New university centre opens way for Indigenous Australians 

Associate Professor Terry Dunbar … ACIKE will offer a wide range of undergraduate and postgraduate study options

The Northern Territory’s new Australian Centre for Indigenous Knowledges and Education (ACIKE) is uniquely poised to become a leading provider of tertiary education programs that address the needs of Indigenous Australia.

From Semester 1 2012, the centre will offer a wide range of undergraduate and postgraduate study options in the areas of languages, public policy, creative industries, education, health and Indigenous knowledges.

A joint venture of Charles Darwin University and the Batchelor Institute of Indigenous Tertiary Education (BIITE), the centre will focus on the academic needs of Indigenous Australians and will be unsurpassed in the Australian Higher Education sector.

ACIKE Director, Associate Professor Terry Dunbar, said the partnership with BIITE represented a significant step in CDU’s commitment to becoming a leader among Australian universities in relation to Indigenous participation and relevance.

“Post-secondary education is critical to ensuring that Indigenous people can access available employment opportunities and in the development of Indigenous community leaders,” she said.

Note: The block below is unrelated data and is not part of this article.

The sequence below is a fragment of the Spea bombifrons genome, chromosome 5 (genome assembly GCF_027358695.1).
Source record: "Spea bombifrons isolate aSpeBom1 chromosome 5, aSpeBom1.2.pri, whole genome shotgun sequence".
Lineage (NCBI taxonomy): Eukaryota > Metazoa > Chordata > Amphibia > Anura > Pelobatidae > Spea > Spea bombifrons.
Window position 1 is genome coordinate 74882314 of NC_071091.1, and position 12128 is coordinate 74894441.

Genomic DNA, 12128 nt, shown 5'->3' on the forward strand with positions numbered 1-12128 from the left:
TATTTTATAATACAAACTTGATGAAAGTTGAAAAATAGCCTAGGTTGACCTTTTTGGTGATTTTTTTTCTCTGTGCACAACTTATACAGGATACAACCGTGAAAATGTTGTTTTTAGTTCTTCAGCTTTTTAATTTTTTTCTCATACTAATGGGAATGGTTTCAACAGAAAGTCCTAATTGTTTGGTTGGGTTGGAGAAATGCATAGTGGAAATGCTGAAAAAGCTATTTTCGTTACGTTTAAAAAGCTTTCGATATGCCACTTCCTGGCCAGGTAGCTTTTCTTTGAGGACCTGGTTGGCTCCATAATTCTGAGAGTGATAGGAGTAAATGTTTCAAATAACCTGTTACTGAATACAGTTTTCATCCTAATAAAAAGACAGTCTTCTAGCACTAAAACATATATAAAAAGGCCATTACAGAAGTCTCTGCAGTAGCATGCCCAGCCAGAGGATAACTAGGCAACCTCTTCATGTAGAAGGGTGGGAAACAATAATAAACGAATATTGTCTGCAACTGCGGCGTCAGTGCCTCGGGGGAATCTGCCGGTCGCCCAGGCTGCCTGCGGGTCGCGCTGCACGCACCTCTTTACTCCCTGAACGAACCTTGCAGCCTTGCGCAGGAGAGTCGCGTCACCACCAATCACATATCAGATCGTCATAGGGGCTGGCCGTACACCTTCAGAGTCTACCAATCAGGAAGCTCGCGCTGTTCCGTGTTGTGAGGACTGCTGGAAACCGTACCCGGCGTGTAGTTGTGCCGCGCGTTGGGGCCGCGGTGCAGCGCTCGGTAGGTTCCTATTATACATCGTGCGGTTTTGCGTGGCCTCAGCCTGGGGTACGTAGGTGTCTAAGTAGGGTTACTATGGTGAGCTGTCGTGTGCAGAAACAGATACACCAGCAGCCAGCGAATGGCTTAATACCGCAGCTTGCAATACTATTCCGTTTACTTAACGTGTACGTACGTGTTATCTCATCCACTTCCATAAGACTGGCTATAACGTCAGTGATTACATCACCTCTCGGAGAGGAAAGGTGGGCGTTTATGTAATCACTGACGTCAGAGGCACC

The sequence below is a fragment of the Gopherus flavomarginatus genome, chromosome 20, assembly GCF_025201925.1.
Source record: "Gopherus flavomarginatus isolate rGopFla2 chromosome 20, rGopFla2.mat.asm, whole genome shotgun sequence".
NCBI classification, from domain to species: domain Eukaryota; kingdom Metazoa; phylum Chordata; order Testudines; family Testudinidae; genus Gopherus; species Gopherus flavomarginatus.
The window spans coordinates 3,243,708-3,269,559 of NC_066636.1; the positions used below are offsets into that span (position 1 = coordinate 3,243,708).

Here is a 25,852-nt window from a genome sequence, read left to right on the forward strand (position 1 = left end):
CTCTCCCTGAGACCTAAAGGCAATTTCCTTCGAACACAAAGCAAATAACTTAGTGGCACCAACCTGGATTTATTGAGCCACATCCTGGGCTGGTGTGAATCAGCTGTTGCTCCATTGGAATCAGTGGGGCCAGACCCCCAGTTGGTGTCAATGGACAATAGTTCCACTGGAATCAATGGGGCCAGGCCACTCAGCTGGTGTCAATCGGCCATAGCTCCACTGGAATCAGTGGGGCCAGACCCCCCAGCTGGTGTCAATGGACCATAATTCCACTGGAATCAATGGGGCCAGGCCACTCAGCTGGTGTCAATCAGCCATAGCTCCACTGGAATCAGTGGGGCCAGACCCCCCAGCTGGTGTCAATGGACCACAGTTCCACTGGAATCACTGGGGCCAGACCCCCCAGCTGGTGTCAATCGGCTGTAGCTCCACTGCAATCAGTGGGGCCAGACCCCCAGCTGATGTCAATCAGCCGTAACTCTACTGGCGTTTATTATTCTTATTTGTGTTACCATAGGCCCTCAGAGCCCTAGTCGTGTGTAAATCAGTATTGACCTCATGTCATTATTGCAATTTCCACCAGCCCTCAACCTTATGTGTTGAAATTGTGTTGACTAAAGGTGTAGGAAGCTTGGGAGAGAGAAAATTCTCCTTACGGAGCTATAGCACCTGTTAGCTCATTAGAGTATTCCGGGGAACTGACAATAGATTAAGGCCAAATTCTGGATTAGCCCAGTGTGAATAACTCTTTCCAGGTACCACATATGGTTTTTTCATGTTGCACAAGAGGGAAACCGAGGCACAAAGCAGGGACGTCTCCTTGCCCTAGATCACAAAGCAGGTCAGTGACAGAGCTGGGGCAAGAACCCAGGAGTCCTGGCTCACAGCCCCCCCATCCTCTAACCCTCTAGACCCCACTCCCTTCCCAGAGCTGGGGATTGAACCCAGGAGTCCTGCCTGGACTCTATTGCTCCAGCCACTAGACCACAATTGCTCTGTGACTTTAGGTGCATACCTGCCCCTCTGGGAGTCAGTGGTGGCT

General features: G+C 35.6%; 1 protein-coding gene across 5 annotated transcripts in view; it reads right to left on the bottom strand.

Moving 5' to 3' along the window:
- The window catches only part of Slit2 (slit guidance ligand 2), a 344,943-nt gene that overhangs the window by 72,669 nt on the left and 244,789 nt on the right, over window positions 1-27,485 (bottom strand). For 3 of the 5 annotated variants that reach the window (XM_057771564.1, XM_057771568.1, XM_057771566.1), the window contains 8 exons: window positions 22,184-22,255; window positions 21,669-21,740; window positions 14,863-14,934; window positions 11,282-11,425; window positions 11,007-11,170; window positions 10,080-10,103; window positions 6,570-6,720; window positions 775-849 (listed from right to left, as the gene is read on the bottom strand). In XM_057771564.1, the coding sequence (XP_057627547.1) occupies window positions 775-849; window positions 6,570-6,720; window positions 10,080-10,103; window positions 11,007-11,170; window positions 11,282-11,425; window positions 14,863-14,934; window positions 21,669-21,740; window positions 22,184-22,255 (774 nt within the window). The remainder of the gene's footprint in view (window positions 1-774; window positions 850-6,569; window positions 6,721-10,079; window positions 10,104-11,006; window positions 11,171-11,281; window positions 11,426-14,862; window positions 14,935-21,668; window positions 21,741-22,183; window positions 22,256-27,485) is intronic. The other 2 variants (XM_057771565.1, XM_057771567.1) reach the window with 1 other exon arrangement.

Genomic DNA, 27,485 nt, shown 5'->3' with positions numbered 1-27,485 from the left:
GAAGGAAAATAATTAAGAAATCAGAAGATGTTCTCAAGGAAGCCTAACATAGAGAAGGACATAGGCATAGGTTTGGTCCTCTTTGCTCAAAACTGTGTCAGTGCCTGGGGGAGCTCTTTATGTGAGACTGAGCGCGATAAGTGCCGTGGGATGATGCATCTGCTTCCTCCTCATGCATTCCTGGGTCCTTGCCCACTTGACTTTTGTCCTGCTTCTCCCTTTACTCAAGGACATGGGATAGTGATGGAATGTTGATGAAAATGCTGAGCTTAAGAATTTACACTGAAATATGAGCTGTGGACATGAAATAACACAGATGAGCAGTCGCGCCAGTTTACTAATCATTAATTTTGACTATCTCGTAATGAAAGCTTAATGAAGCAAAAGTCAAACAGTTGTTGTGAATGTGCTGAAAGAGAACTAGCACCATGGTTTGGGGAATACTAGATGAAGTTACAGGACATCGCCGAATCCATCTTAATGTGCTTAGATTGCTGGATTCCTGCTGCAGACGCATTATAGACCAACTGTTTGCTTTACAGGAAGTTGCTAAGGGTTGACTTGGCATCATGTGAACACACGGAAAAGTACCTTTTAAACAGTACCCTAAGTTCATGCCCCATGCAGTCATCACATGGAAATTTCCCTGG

“Our aim is to empower and inspire Aboriginal and Torres Strait Islander people through education and to support them in realising their full potential within Australian society.”

ACIKE’s $30 million state-of-the-art facility that is being built on CDU’s Casuarina campus will house research, teaching and computer facilities.

“It will expand the capacities of both CDU and BIITE to deliver positive outcomes to Indigenous communities through higher education in areas relating to Indigenous knowledge and education.”

Ms Dunbar said the shared vision was to “create presence by respecting the past and looking to the future".

Students will have the choice of full-time, part-time or online studies through campuses in Casuarina, Alice Springs or Batchelor.

“The aim is to build Indigenous student capacity while recognising and valuing student learning styles and needs.

“The flexibility in study options allows students to study in ways that best suit their lifestyle and commitments, and reflects the complexities in delivering education in some of the most challenging environments in the country,” she said.

“We have also developed a strong internal academic support program that focuses on a student’s individual and course needs.” For information on studying at ACIKE, visit W: